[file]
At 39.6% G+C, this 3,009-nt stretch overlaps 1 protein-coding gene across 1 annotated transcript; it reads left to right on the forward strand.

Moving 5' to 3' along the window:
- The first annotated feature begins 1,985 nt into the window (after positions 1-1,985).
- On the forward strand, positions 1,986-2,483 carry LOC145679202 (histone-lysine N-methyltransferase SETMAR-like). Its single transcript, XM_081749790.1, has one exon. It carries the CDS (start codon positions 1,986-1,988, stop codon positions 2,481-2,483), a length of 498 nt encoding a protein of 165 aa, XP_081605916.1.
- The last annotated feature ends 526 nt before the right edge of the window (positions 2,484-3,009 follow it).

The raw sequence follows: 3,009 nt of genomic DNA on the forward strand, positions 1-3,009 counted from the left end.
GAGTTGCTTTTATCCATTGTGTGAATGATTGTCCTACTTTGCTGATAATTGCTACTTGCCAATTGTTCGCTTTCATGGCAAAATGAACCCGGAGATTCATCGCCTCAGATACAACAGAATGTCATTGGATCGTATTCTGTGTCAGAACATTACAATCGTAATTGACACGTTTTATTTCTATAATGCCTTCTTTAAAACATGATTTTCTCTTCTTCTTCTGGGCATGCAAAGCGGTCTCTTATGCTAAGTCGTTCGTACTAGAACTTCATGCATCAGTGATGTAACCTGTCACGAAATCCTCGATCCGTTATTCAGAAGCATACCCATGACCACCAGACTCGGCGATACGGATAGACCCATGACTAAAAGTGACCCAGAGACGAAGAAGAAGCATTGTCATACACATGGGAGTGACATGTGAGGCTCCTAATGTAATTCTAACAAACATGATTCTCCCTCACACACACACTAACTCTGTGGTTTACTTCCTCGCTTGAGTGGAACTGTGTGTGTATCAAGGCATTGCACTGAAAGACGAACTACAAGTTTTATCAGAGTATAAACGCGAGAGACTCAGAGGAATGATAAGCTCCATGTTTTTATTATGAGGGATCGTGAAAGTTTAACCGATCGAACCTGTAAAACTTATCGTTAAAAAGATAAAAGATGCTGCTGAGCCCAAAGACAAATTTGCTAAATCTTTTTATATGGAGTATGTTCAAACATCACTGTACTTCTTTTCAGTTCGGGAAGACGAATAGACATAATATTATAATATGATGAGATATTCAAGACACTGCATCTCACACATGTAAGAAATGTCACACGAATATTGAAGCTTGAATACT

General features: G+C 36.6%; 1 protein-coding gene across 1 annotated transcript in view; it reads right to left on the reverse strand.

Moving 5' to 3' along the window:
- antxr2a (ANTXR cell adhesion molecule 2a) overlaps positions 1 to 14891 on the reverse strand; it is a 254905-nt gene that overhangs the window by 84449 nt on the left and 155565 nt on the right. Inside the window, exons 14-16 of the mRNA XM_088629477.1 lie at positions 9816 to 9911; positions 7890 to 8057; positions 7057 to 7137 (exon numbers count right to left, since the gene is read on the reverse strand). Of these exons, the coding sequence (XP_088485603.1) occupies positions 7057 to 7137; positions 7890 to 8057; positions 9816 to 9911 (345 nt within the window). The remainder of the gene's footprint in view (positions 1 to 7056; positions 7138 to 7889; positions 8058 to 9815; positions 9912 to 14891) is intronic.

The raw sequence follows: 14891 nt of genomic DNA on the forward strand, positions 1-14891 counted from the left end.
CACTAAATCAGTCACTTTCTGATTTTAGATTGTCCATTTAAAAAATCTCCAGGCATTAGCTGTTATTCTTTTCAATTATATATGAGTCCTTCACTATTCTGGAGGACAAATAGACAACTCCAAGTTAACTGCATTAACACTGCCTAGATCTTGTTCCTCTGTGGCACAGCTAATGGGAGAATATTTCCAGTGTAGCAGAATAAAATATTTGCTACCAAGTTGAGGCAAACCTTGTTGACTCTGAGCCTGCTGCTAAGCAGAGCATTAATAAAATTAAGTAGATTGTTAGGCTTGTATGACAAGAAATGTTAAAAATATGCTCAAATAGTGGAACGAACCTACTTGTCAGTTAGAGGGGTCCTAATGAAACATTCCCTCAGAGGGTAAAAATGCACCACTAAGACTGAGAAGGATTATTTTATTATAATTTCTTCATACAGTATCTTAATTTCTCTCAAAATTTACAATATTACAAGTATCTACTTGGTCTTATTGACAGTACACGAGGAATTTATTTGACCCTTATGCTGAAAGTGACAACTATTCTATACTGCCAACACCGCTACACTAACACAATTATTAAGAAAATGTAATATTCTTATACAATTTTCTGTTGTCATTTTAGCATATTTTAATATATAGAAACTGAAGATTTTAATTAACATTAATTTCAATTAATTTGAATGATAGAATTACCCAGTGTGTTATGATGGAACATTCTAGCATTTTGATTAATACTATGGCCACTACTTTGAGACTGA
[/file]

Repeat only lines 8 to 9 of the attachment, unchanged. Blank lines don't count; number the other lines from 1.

General features: G+C 36.6%; 1 protein-coding gene across 1 annotated transcript in view; it reads right to left on the reverse strand.

Moving 5' to 3' along the window: